Naresh Kumar, mentor of Paes and many others, passes away at 93 | Tennis News


KOLKATA: Indian tennis lost its most loving ‘sir’ as Naresh Kumar passed away at the age of 93 in the city on Wednesday. He is survived by wife Sunita, son Arjun and two daughters – Gita and Preah.
Born on December 22, 1928 in Lahore in undivided India, Kumar belonged to that generation of Indian players who did well in the international arena along with Dilip Bose, Sumanta Mishra, Ramanathan Krishnan and others in the 1950 and 60s.
However, he will perhaps be better remembered as a coach mainly because of playing a big part in nurturing and mentoring one of India’s all-time great players Leander Paes. Hailing from the same city, while Kumar was ‘sir’ to all other budding players across the country, he remained the evergreen ‘Naresh uncle’ to Paes. In 1990, it was Kumar as a non-playing captain who unleashed a raw talent by including a 16-year-old Paes in the Davis Cup team. The Olympian had time and again returned to his uncle for guidance and advice throughout his playing career. “The best teachers teach from the heart and not from the book,” Paes had said about Kumar.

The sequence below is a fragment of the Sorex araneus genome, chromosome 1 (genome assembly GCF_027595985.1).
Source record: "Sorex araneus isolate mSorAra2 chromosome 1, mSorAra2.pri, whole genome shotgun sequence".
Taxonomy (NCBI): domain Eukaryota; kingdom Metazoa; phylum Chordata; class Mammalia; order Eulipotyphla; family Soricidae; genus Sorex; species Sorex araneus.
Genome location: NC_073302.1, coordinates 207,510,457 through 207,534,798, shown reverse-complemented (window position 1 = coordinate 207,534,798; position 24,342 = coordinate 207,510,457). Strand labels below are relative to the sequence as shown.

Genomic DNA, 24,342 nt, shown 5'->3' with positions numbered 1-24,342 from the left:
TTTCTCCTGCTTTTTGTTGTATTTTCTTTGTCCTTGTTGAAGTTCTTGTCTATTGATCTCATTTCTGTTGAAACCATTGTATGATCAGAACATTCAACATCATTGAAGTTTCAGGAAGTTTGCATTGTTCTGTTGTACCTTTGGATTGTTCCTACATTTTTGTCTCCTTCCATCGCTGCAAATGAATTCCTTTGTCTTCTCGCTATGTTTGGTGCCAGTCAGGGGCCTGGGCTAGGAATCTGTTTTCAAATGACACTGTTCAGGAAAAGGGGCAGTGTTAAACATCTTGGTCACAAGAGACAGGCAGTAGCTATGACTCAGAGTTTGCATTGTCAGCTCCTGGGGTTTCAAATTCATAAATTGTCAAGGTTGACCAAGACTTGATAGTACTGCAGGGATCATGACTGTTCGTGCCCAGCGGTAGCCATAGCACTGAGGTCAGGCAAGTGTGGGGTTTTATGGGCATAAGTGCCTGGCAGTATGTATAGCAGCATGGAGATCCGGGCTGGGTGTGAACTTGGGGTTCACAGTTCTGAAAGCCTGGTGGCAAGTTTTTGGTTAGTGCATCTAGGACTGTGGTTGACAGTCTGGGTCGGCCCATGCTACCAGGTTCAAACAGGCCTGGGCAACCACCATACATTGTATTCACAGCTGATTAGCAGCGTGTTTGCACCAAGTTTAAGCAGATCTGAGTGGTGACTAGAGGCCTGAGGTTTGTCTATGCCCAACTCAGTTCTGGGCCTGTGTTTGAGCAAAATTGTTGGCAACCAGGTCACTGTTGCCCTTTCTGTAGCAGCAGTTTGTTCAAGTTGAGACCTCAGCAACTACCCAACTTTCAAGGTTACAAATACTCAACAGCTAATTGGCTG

No wonder, Kumar became the first tennis coach to receive Dronacharya Lifetime Achievement Award in 2000 apart from winning the Arjuna Award too. His eight-year long Davis Cup journey started in 1952 as he went on to captain the side while developing a formidable partnership with Ramanathan Krishnan. Kumar began and ended his tennis journey at the Asian Championships playing it for the first time in 1949 and ending it in 1969. As an amateur, Kumar has played an Indian record number of 101 Wimbledon matches making it to the singles main draw for nine consecutive years with his best coming in 1955 when he reached the pre-quarterfinals before losing to the eventual champion and American No. 1 Tony Trabert.
He also reached the third round of the French Open in 1958. In the doubles, he made the Wimbledon quarterfinals in 1953, 1955 and 1958. He won a total of five career titles that included Irish Championships (1952, 53), Welsh Championships (1952), Essex Championships (1957) and the Wengen tournament in Switzerland in 1958.
Another Indian Davis Cup star Jaidip Mukerjea, who made his Cup debut under Kumar’s captaincy, was candid when he stated “Premjjit Lal and I looked up to Naresh in our formative years.” Definitely the duo was the not the only ones inspired by him in Indian tennis. Impeccably dressed and soft spoken, Kumar was a true gentleman. Described as a man of culture, Kumar felt at home at two of his favourites places – the All England Club and South Club near his Kolkata home. His list of friends stretched from artist Maqbool Fida Husain to England cricket great Ted Dexter. The latter along with her wife Susan, who was born in Kolkata, used to stay at Kumar’s house during their visits to the city.





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